C. S. Lewis’s The Abolition of Man appeared in 1947, just two years after the end of the most devastating war in history, and at the dawn of a new, potentially more destructive conflict. In each confrontation a totalitarian power threatened civilization, attempting to impose an inhuman conception of humankind upon the world. In the fight with Nazi Germany, that conception was the Superman. In the conflict with Soviet communism, it was the New Man. One would have introduced a New World Order to erase the western democracies but also, in a consuming fire, the people most closely tied to the heritage of the Bible. The other would pursue world revolution and subversion to do away with recognizable forms of human freedom.
In The Abolition of Man, Lewis first focuses on something else, something almost trivial yet profound: the strange new pedagogy of two new textbooks written for young students studying literature and composition. From his isolated shire, he slowly reveals the ominous and proliferating implications of the authors’ teachings, which are ostensibly about isolating the emotions and adhering to science but actually about a science of power, which debases young students’ understanding of what it means to be human. If what I have written so far strikes you, however distantly, as a reminder of Lewis’s kinship with J. R. Tolkien’s great work The Lord of the Rings, the impression is not far off. Lewis believes that the reduction of truth to power puts the very idea of the human person in jeopardy.
Two resources are crucial to any serious effort to meet that danger: what he calls the Tao and what he identifies as the moral sentiments, the first something close to the Natural Law and the second an active inheritance of “just sentiments.” In their attempt to “fortify the minds of young people” against false sentiment, the two authors separate them from vital “portions of the human heritage,” undermining the grounds of conscience and sensibility with techniques designed to manipulate and condition the human being. Their effect, Lewis says, is to separate emotion entirely from “the common Reason.” The study of literature is reduced to techniques for wielding power for supposedly enlightened ends, while the great majority of students need to be awakened to literature’s riches, not superficially indulged or manipulated by hidden pedagogical agendas. “The task of the modern educator is not to cut down jungles but to irrigate deserts.”
Some things, like Coleridge’s waterfall, are sublime. Sublimation of the spirit in beholding them is an elevating process of mind and emotion, not a denial of irrefutable facts. How do we understand that process if emotion and reason are essentially at odds? How then do reason and emotion join in the process of teaching and learning that Lewis champions?
We can think of reasonable sentiments, Lewis says, as something like a shoe, a shoe that fits. It fits because it fits something: in this case, the foot. Their joining is a kind of harmony. Each element is more than an object. Properly understood, emotion and reason have the capacity to relate to one another as emotions “conform” or form themselves responsively to Reason, not reduced to illogical impulses but as potentially reasonable sentiments when they are cultivated by attentive teaching and learning. The emotions or sentiments are essentially “alogical,” meaning they are conformable to reason, capable of appropriate response.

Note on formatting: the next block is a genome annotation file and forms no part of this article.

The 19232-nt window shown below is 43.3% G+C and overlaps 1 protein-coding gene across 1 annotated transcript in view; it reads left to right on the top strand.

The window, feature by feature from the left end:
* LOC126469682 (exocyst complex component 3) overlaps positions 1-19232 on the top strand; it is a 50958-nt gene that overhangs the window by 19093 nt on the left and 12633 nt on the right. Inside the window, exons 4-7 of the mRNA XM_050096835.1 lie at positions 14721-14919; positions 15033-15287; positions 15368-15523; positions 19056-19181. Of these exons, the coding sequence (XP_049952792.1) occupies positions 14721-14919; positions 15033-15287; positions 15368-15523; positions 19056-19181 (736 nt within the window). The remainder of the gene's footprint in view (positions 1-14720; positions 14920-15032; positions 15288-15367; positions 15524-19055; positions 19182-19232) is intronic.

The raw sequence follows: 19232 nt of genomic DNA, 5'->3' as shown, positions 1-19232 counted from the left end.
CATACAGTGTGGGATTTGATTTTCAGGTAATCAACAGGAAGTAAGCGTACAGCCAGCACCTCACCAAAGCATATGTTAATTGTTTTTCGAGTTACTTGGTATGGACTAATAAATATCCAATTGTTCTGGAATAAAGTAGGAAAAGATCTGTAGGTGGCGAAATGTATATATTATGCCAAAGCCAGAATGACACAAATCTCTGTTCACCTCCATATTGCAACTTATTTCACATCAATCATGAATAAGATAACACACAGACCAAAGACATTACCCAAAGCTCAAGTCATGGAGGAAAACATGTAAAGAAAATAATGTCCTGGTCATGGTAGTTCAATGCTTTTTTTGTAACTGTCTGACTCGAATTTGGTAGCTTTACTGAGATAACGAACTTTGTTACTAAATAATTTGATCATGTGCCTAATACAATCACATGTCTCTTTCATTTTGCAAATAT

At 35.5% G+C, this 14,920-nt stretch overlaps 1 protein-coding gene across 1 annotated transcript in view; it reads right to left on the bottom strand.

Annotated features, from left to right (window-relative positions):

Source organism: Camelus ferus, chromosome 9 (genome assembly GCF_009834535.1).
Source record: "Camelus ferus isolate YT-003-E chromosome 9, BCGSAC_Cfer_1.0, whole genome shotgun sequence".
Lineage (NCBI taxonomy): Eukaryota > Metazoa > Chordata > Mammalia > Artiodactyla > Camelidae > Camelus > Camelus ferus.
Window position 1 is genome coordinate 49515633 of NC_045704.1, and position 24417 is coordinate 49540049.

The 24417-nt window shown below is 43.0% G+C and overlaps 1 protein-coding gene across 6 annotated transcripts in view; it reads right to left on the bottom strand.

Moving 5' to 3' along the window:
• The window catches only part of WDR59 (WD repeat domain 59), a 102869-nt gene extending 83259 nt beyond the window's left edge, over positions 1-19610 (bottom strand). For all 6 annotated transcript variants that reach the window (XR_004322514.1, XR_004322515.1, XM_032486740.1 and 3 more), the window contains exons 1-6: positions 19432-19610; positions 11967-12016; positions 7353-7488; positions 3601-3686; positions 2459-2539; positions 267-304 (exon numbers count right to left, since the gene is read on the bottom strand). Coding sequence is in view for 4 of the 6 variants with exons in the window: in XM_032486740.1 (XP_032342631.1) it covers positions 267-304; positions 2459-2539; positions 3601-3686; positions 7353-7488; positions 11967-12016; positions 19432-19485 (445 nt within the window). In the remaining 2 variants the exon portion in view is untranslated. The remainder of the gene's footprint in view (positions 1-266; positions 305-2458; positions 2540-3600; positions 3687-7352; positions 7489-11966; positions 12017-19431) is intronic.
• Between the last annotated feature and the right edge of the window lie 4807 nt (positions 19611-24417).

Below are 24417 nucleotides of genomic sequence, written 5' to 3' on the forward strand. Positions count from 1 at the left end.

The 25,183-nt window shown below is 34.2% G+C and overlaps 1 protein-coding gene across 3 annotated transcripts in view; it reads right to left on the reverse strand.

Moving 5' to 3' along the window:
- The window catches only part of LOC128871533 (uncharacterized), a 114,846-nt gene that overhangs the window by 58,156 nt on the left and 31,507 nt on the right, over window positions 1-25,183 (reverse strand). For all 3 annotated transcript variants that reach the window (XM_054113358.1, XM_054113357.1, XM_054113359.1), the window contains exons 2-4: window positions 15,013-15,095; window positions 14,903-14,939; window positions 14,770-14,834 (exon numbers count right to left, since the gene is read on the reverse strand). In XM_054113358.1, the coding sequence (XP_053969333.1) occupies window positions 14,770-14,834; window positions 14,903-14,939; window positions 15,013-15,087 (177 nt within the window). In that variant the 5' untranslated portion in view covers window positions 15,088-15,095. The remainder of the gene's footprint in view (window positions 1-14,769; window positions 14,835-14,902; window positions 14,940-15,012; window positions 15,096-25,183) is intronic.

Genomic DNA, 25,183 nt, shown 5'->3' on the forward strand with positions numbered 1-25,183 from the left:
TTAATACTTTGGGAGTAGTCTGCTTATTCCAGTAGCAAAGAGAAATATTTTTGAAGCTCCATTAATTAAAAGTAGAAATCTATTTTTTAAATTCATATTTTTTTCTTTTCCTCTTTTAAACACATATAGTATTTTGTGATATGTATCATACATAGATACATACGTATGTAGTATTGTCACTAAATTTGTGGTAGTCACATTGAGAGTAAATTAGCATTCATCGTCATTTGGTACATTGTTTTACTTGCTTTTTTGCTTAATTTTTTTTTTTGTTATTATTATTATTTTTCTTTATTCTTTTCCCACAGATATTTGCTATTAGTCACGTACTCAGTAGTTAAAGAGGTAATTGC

Lewis’s famous list of examples of the Tao drawn from old and diverse literatures is about the pursuit of truth, virtue, and wisdom. It is not bounded by Christian belief. It draws from what Lewis calls universal “civilization.” It is open to addition and correction, while being “beyond proof” in the sense that is the profoundly rational, human foundation of civilization.
Are these things contrary to modern science? Lewis insists not, but with a condition. Insofar as it is reducible to a science of power, modern science is indeed anti-human. If it is dedicated to the mastery of Nature, it must ultimately reduce human beings to mere nature, another material to be manipulated. Insisting on the importance of separate “values” in such a project is disingenuous, or wishful thinking. But insofar as modern science somehow recovers the heritage of “regenerate science,” it is capable of casting “new light” on “the unknown thing, Instinct, by the inly known reality of conscience and not a reduction of conscience to Instinct.”
Both the Tao and moral sentiments resist and reach beyond the modern era’s denial of any lasting relation between our means and ends and our sense of the Good. The subtle encroachment of totalitarian thinking upon the human being can be turned back. As Churchill once asked with impressive clarity in the early, most morally demanding months of the second World War: “Who do they think we are?”
Dr. John Briggs is professor of English and the director of the University Writing Program at the University of California Riverside (Riverside, CA). He is the author of Francis Bacon and the Rhetoric of Nature (winner of the Thomas J. Wilson Award from Harvard University Press, 1988) and Lincoln’s Speeches Reconsidered (Johns Hopkins, 2005). He was the winner of the 1995–96 UC Riverside Faculty Teaching Award.